AN IDEAL HUSBAND
SUBJECTS — Drama/England; World/England;
SOCIAL-EMOTIONAL LEARNING — Marriage; Families in Crisis; Friendship; Romantic Relationships; Justice; Redemption;
MORAL-ETHICAL EMPHASIS — Trustworthiness; Responsibility; Caring.
AGE: 12+; MPAA Rating — PG-13 for brief sensuality/nudity;
Comedy; 1999; 97 minutes; Color. Available from Amazon.com.
This is an adaptation of Oscar Wilde’s comedy of manners about friends, spouses, a stock swindle, blackmail, and a rising young politician in England in the late 19th century.
SELECTED AWARDS & CAST
BENEFITS OF THE MOVIE
“An Ideal Husband” will introduce children to the artistry of Oscar Wilde and to “upper crust” English society at the turn of the 20th century. It’s the most modern and entertaining version of an Oscar Wilde play on film. The movie contains several positive moral messages and one important moral dilemma. It is very accessible to ages 12 and up.
SUBSTANTIAL. To understand and correct for the problem with this film one must know something about the plot. The film introduces an ambitious English politician, Sir Robert Chiltern. When he was a young assistant to a member of the British Cabinet, Chiltern had given a foreign investor advance notice of a government decision. This information permitted the investor to make a large amount of money. Chiltern’s fee for the information had made the young man moderately wealthy.
When the story opens, Chiltern is a rising member of Parliament with an impeccable reputation. The foreign investor has died and no one, or so Chiltern thinks, knows how he obtained his wealth. This includes his morally upright and self-righteous wife, to whom he is devoted. However, the foreign investor, while on his deathbed, had given evidence incriminating Chiltern to a lady friend. The woman, Mrs. Cheveley, has made a large investment in a proposal to build a canal in Argentina. The plan is really a stock swindle and she knows it. If the British government backs the plan the stock will rise in value. Mrs. Cheveley will be able to sell out before the scheme collapses and make a large profit. Chiltern, now an Undersecretary in the British Cabinet, has been assigned to investigate the canal project. Mrs. Cheveley contacts him. She offers to give him the incriminating evidence and a substantial amount of money if he makes a false report supporting the scheme. If Chiltern does not comply, Mrs. Cheveley will publish the evidence, disgrace him, and end his political career.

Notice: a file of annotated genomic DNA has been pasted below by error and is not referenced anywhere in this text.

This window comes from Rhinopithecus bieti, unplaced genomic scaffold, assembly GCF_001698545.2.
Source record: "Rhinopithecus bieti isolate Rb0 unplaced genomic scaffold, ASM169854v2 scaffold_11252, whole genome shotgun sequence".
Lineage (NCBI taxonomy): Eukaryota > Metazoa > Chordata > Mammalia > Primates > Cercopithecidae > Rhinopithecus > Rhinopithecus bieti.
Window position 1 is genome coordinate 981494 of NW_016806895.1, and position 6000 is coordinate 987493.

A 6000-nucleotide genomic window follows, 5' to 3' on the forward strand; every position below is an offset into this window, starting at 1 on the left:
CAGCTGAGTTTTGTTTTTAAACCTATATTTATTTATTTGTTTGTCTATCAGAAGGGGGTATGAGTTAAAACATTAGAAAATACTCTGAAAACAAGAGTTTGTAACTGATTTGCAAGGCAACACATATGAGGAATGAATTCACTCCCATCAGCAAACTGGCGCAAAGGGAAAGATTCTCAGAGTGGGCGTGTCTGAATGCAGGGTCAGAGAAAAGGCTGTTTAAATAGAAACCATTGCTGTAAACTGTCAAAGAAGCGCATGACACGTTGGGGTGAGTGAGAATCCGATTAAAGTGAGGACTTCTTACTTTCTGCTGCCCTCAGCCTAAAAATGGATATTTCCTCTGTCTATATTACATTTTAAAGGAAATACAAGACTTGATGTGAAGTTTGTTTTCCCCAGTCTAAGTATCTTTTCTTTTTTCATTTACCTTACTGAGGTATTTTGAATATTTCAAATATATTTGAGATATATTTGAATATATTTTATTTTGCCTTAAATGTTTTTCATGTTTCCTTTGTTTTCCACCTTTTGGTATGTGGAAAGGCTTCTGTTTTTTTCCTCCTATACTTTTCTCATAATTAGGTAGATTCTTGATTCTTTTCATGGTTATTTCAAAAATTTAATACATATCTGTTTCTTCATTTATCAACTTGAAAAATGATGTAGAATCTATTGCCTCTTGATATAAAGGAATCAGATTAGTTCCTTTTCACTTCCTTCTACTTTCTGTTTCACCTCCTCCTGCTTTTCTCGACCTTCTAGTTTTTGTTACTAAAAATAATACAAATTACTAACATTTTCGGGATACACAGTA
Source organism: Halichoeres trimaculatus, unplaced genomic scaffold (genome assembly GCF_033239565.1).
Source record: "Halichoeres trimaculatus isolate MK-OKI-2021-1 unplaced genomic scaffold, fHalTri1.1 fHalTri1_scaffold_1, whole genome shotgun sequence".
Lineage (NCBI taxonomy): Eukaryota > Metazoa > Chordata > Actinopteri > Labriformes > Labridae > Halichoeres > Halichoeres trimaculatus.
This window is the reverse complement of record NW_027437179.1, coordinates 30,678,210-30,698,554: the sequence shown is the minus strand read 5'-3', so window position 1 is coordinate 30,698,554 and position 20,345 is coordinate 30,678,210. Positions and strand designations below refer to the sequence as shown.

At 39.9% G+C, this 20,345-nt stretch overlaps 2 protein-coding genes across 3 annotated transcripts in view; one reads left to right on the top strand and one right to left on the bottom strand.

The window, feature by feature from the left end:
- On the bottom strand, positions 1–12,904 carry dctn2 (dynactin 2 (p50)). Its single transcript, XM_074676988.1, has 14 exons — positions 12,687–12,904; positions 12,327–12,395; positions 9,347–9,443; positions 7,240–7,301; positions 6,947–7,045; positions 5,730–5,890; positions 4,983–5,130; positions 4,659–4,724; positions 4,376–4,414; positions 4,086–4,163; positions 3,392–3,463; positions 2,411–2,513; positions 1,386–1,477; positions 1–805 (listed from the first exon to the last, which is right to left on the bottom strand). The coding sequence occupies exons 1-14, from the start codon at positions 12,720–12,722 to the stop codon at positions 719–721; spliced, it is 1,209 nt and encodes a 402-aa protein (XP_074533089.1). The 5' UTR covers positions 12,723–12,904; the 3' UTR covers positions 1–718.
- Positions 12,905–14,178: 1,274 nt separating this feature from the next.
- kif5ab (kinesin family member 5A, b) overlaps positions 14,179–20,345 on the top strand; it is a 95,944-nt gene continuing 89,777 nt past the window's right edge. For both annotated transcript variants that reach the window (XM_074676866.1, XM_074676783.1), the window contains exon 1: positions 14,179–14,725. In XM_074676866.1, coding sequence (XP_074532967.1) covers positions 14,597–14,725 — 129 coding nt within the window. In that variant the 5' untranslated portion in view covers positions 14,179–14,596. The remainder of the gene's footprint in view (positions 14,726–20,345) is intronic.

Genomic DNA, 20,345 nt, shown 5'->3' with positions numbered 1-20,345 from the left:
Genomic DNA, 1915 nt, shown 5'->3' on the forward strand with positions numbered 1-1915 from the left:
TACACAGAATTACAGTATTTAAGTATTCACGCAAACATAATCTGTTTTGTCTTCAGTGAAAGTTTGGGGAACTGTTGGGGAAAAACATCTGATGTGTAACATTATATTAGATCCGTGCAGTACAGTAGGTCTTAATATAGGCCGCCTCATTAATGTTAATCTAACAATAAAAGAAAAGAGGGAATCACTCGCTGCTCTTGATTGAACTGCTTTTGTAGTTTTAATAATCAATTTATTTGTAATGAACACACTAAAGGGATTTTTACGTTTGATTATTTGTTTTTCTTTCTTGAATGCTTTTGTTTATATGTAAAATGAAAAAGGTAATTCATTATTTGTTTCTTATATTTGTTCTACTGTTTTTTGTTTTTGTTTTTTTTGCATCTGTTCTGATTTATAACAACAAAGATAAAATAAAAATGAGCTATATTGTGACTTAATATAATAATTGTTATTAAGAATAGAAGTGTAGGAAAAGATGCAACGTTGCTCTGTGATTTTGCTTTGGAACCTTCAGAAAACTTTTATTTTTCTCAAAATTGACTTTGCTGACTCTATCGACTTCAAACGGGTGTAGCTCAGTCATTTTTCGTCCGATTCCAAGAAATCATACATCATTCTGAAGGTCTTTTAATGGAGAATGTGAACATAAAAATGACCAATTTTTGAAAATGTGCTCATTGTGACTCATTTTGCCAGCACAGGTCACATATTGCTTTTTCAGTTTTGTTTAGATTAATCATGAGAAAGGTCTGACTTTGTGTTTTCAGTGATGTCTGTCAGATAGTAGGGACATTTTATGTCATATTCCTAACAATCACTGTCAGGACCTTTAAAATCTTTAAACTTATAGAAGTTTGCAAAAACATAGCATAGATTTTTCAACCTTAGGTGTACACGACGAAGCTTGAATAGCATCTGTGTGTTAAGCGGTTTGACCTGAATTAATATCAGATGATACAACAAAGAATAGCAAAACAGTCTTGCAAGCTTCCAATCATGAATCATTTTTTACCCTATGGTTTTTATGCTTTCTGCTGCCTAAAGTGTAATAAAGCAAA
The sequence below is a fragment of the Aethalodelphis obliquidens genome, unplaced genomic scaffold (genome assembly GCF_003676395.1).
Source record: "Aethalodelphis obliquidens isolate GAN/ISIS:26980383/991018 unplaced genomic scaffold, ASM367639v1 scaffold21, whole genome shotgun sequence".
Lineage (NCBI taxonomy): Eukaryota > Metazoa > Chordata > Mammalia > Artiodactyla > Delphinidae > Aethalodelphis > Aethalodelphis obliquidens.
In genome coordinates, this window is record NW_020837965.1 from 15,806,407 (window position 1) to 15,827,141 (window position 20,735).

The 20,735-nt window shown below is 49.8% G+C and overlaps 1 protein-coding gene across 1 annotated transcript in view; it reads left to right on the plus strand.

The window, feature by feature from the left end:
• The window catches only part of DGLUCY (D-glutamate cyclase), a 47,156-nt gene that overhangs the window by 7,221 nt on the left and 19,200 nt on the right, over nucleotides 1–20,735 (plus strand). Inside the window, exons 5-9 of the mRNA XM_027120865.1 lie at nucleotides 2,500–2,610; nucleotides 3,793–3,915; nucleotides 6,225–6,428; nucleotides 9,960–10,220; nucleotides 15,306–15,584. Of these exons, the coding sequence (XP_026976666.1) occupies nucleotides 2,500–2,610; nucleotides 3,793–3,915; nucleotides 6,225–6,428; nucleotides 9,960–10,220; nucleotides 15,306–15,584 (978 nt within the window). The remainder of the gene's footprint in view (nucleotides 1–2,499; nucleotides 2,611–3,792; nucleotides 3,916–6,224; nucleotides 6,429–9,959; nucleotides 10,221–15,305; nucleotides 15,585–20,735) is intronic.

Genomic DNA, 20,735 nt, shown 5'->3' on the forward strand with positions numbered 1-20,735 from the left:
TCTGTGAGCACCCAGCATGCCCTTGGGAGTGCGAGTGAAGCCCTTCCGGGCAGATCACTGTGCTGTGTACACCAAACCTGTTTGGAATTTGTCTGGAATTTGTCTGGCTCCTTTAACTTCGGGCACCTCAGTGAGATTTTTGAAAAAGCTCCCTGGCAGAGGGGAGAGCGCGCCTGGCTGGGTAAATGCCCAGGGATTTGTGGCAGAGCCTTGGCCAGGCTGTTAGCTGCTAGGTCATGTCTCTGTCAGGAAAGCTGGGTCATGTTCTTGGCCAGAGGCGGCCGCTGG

When Chiltern courageously condemns the canal swindle in Parliament, an action that he believes will lead to his own exposure and disgrace, an ingenious twist of the plot permits him to retain his money, his good name, and his career. However, the Chiltern character makes no attempt to atone for his past corrupt actions nor does he disgorge his ill-gotten gains. Instead, the film celebrates the fact that he will be permitted to escape censure because he has shown that he now has moral character and will not act corruptly again.
If “An Ideal Husband” merely entertained us with the foibles of English “society” (see e.g. The Importance of Being Earnest) the ethical issues would be trivial. However, the film has impressive strengths. The characters seem to break out of the artificiality of the usual comedy of manners. They show us that blackmail should be resisted, politicians should be courageous, spouses should be forgiving, and friends should stand by each other. But at the end of the film. the comedy of manners reasserts itself and Sir Robert escapes from disgrace, without even a thought about the moral implications of his position. The strengths of the earlier parts of the film and empathy for the characters may mislead a viewer into thinking that this is a morally acceptable result.
Therefore, parents and teachers should make some comment about the issue of whether Sir Robert should have continued his career without disclosing his corrupt past. For example, a class or children in the family can be asked, “Do you think that Sir Robert got off too easily? Should he at least have told the public what he had done in the past and given up the money he made by selling a state secret?” Explain that “An Ideal Husband” is unlike most comedies of manners because the viewer can take most of it seriously, except for the ending. If the children argue that it was alright for Sir Robert to continue his career while hiding his corrupt past, you have the kind of debate that will enliven classroom and family discussions and bring out the issues inherent in the movie. With this correction, “An Ideal Husband” has a lot to offer.
For information on the tragic life of Oscar Wilde, see Learning Guide to “The Importance of Being Earnest“.
Oscar Wilde’s witticisms are often merely entertaining, but sometimes they contain wisdom that pierces to the heart. Examples of epigrams from this play are:
It is not the perfect, but the imperfect, who have need of love.
It is when we are wounded by our own hands, or by the hands of others, that love should come to cure us – else what use is love at all? All sins, except a sin against itself, love should forgive.
Morality is simply the attitude we adopt toward people we dislike.
Fashion is what one wears oneself. What is unfashionable is what other people wear.
To be natural is such a very difficult pose to keep up.
In the old days, we had the rack. Now we have the press.
Scandals used to lend charm or interest to a man. Nowadays, they crush him.
Even you are not rich enough, Sir Robert, to buy back your past. No man is.
I always pass on good advice. It is the only thing to do with it. It is never of any use to oneself.
Wonderful woman, Lady Markby, isn’t she? Talks more and says less than anybody I ever met.
To love oneself is the beginning of a lifelong romance.
I love talking about nothing …. It is the only thing that I know anything about.
When one pays a visit it is for the purpose of wasting other people’s time, not one’s own.